So tomorrow it will be Carlos Moya, seeded No 12, versus Alex Corretja, seeded No 14, the second time in five years that Spain has taken over Roland Garros. In 1994, Sergi Bruguera defeated his compatriot Alberto Berasetgui in four sets.
Corretja defeated Pioline, 6-3, 6-4, 6-2, the Frenchman's struggle to keep pace with his opponent becoming increasingly difficult after he had double-faulted to lose the second set.
Pioline had played two consecutive five-set matches in advancing to the last four and had spent an hour longer on the court than his opponent, even though it was Corretja who had contested the longest Grand Slam singles match ever recorded (5hr 31 min) in defeating the Argentinian Hernan Gumy, in the third round.
The Frenchman's reputation as one of the sport's bridesmaids is listed in 12 losing finals, including two defeats by Pete Sampras, at Wimbledon last year and the 1993 United States Open.
Yesterday's semi-final was Coretja's first in a Grand Slam championships. He is perhaps best remembered for his match against Sampras in the quarter- finals of the 1996 US Open. On that occasion he double-faulted on match point to the visibly ill Sampras, saying afterwards, "It was probably the best match of my career, and it is probably the worst one." Sampras went on to win the title.
Moya's skills with a tennis ball on the Centre Court at Roland Garros were much admired when he participated in an impromptu kick-about with three Spanish compatriots after hitting with Arantxa Sanchez Vicario prior to her semi-final victory against Lindsay Davenport on Thursday.
The 21-year-old from Majorca juggled with the ball and headed it over the net with the unselfconscious joy of a holidaymaker on one of his native beaches. Yesterday, racket in hand, he returned to the mecca of clay court tennis with his friend Felix Mantilla, from Barcelona, to duel for a place in tomorrow's French Open men's singles final.
"The last two days we had dinner together, but on the court we are not friends," said Mantilla. "You try the best for yourself."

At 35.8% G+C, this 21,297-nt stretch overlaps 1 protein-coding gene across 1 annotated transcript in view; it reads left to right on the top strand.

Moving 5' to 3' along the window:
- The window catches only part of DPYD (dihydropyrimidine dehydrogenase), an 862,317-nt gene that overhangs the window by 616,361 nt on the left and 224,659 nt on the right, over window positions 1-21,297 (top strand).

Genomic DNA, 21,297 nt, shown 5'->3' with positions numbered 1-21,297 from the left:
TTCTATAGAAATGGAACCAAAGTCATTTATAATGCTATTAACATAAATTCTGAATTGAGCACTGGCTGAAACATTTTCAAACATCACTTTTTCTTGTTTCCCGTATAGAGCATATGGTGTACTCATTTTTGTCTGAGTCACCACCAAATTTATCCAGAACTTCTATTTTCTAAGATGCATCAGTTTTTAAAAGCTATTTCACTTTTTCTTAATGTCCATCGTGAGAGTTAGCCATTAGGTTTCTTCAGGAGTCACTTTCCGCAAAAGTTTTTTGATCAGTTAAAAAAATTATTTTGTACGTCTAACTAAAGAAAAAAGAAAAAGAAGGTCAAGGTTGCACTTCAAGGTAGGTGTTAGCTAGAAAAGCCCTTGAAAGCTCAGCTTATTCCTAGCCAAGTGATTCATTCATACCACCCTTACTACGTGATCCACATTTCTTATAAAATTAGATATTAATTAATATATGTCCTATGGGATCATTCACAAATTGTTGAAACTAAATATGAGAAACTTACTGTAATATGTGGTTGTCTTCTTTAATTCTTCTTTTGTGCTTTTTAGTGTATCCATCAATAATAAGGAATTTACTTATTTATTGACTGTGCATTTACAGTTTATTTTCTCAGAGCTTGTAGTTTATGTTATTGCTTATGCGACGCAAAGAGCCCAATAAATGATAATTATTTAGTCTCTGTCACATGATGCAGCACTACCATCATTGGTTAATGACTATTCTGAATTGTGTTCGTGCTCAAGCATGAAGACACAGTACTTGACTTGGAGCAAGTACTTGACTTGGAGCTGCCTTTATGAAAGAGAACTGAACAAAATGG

Moya followed the philosophy to the letter, winning 5-7, 6-2, 6-4, 6- 2, after two hours and 42 minutes.
The crux came in the third set. Moya, 1-4 down, proceeded to win seven consecutive games, five of them for the loss of only five points, to take the set. "I just decided to take more risks on my forehand, and everything worked out," he said.
Moya trusts that his fortunes will continue to flourish tomorrow, when he contests his second Grand Slam singles final. He was defeated by Pete Sampras in straight sets at the 1997 Australian Open final, and that was the only only time he had advanced beyond the second round of any Grand Slam until he arrived at Roland Garros two weeks ago for his third crack at the French title.
"Everything was new for me in Australia," he said. "I think it is different now, because I am not going to the court as a loser, as I did there. Then everything was fine for me to be in the final. Here I want even more, and I am going to do my best to win the tournament. I know I have a good chance. I'm playing well right now. I'm going to try to take it."
Spanish men have won eight Grand Slam singles titles, Sergi Bruguera (2), Andres Gimeno and Manuel Santana (2) at the French, Santana at Wimbledon, and Santana and Manuel Orantes at the United States Open.
Moya is also close friends with Corretja, but the same rules apply. "When you get to the court, you fight like crazy. You try to step on him if necessary."Reuse content